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Month in review

Reviews
An Age of License: A Travelogue by Lucy Knisley Alienated by Melissa Landers
American Panda by Gloria Chao
The Belles by Dhonielle Clayton
The Bone Sparrow by Zana Fraillon
Book Clubbed by Lorna Barrett
The Case for Jamie by Brittany Cavallaro
Cold War on Maplewood Street by Gayle Rosengren
A Dash of Trouble by Anna Meriano
Dragons Beware! by Jorge Aguirre
A Family Is a Family Is a Family by Sara O'Leary
Giant Days, Volume 6 by John Allison
Internet Famous by Danika Stone
The Kairos Mechanism by Kate Milford
Latte Trouble by Cleo Coyle
Lost in the Sun by Lisa Graff
Monsters Beware! by Jorge Aguirre
Out of Tune by Gail Nall
Ozma of Oz by L. Frank Baum
Peeny Butter Fudge by Toni Morrison and Slade Morrison
The Penderwicks in Spring by Jeanne Birdsall
The Prince and the Dressmaker by Jen Wang
The Problim Children by Natalie Lloyd
A Side of Sabotage by C.M. Surrisi
Star-Crossed by Barbara Dee
Step Up to the Plate, Maria Singh by Uma Krishnaswami
Sweet Shadows by Tera Lynn Childs
Sweet Tooth: Deluxe Edition, Book One by Jeff Lemire
Topsy-Turvies: Pictures to Stretch the Imagination by Mitsumasa Anno
The Way to Bea by Kat Yeh
The Wild Robot Escapes by Peter Brown

Miscellaneous
February 2018 Sources
February 2018 Summary
It's Monday, what are you reading (March 05) It's Monday, what are you reading (March 12) It's Monday, what are you reading (March 19) It's Monday, what are you reading (March 26)

Road Essays
Introduction to the road narrative project
Metaphoric language of marginalized travelers
Place Character Shibboleth: Towards an understanding of bypass stories
Rethinking Urban Fantasy: Where is Nagspeake?
Road trip to the underworld: the Nome King and Hades

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3 stars: Average
2 stars: OK
1 star: Did not finish



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Ozma of Oz: 03/16/18

Ozma of Oz

Ozma of Oz by L. Frank Baum is the third book in the Oz series and marks the second return of Dorothy Gale. It's also the first time Dorothy and Ozma meet. All of that, though, is tied up in discussions of gender, of life and death, and family. Each of these themes require further investigation through essays, the first of which is Gender in Ozma of Oz.

The Marvelous Land of Oz and Ozma of Oz are the two Oz books I've read the most times. It all began for me in 1985 with the release of Return to Oz, a live action Disney film that mashes together these two books into one visually stunning but narrationally illogical piece.

The film begins with Aunt Em and Uncle Henry not believing Dorothy's tale of her adventure in Oz. All of this comes to a head with Dorothy being sent off to an insane asylum. It is in the asylum that she gets her first glimpse of Ozma and is able to make her escape back to Oz.

The film has the Emerald City over-run by a witch who has a collection of different heads but goes by the name Mombi; essentially a mixture of the woman Tip runs away from and the princess left in charge of Ev after the Nome King tricked the royal family.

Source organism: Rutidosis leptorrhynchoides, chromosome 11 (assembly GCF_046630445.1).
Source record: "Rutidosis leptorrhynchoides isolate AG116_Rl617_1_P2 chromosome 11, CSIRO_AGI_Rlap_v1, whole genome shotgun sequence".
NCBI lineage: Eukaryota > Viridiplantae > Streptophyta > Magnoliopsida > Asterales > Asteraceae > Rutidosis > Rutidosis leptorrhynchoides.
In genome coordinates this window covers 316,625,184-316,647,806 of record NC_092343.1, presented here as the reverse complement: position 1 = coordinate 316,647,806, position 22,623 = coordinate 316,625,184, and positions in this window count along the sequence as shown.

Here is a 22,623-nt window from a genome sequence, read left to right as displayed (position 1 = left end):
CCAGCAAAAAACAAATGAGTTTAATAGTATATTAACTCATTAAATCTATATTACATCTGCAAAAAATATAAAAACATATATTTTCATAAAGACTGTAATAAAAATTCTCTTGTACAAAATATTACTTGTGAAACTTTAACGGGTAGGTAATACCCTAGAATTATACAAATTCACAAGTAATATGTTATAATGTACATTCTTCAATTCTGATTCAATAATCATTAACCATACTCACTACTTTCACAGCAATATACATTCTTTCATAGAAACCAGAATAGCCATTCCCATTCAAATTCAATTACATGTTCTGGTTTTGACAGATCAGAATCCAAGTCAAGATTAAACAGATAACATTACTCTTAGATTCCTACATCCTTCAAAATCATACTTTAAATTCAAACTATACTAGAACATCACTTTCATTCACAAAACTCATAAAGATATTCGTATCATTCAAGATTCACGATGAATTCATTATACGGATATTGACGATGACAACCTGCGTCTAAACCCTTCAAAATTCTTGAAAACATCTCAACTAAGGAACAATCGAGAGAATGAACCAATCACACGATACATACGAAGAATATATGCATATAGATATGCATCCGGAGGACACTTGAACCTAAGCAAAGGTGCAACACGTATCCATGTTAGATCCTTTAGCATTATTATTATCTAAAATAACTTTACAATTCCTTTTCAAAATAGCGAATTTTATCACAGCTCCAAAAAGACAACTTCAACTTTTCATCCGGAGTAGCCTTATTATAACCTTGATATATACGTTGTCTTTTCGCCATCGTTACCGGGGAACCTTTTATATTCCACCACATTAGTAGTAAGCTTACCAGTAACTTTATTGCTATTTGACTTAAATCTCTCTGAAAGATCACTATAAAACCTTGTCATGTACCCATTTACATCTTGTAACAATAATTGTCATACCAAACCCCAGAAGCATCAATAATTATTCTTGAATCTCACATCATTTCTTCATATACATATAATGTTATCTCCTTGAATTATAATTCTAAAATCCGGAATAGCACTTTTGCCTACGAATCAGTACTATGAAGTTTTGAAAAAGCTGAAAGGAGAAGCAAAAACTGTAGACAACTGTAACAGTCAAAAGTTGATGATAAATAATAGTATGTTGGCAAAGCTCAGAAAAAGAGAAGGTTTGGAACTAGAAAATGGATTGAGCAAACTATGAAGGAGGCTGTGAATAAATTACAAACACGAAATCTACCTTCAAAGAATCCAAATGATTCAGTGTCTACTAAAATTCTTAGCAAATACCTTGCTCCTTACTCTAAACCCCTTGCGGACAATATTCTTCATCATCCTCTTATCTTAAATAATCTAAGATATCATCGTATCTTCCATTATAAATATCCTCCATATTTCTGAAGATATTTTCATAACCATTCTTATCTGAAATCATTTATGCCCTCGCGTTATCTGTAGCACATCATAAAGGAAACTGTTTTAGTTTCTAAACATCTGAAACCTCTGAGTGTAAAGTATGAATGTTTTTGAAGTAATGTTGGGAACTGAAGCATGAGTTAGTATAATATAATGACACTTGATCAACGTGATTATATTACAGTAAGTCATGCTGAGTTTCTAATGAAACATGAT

By making Dorothy's arrival key to saving Oz it removes Tip and Ozma's story arc. Tip with just the barest sense of who he's supposed to be and Ozma, having now lived as her true self for some time, is a capable, compassionate, smart — albeit still somewhat naive and somewhat impulsive person. Dorothy is not the messiah of Oz.

In all of the Oz books where Dorothy is a character, it is made abundantly clear that she loves her Aunt and Uncle, and they love her. Only in the films (1939 and 1985) is their status as a loving, trusting family put into doubt, and it's done to serve the three act nature of American photoplays.

So how does Dorothy get back to Oz in this book? She floats there in a chicken coop after being washed overboard. She and her uncle (for his health) are en route to Australia (Oz, if you will). While the book is titled, Ozma of Oz it's not her adventure exactly; it's the first meeting of Dorothy and Ozma, each having heard stories told of the other.

The road to that first meeting is not the Yellow Brick road. Instead, it's the forlorn remains of the Kingdom of Ev, it's lunch and dinner pail orchard over run with dystopian wheeled monsters called Wheelies. The only person remaining who knows what happened is a mechanical man named Tik-Tok, who was created by an engineering firm now long out of business.

Dorothy does what she does best. She fixes him. She's a farm girl. She knows how motorized machines work. She probably can drive a tractor and keep it and the other equipment running.

Dorothy also runs into the princess of Ev who wears a different head every day and wants to add Dorothy's head (in exchange for a used one) to her collection. This is the woman who blended with Mombi was the person in charge of the Emerald City (instead of General Jinjur).

It's here, though, that Ozma is first introduced to Dorothy and shown learning how to be the leader she is in later books. Ozma comes, effortless crossing the dessert using one of her many magic items. She brings a caravan of advisors and an army. She rescues Dorothy and vows to rescue the remaining members of the royal family of Ev. Arrival of Ozma to the land of Ev.

In later books, this task would have been an easy one for Ozma. But here, she is new in all her forms of power. She is vulnerable. Dorothy, while a sensible, headstrong farm girl, isn't the perfect person for the job either, though she is good enough to at least save herself and one member of Ev.

The actual hero of this volume is Bill, a headstrong chicken who doesn't get the respect they deserve. For more on Bill, read my gender essay and my review of the Marvel adaptation of this book.

Five stars

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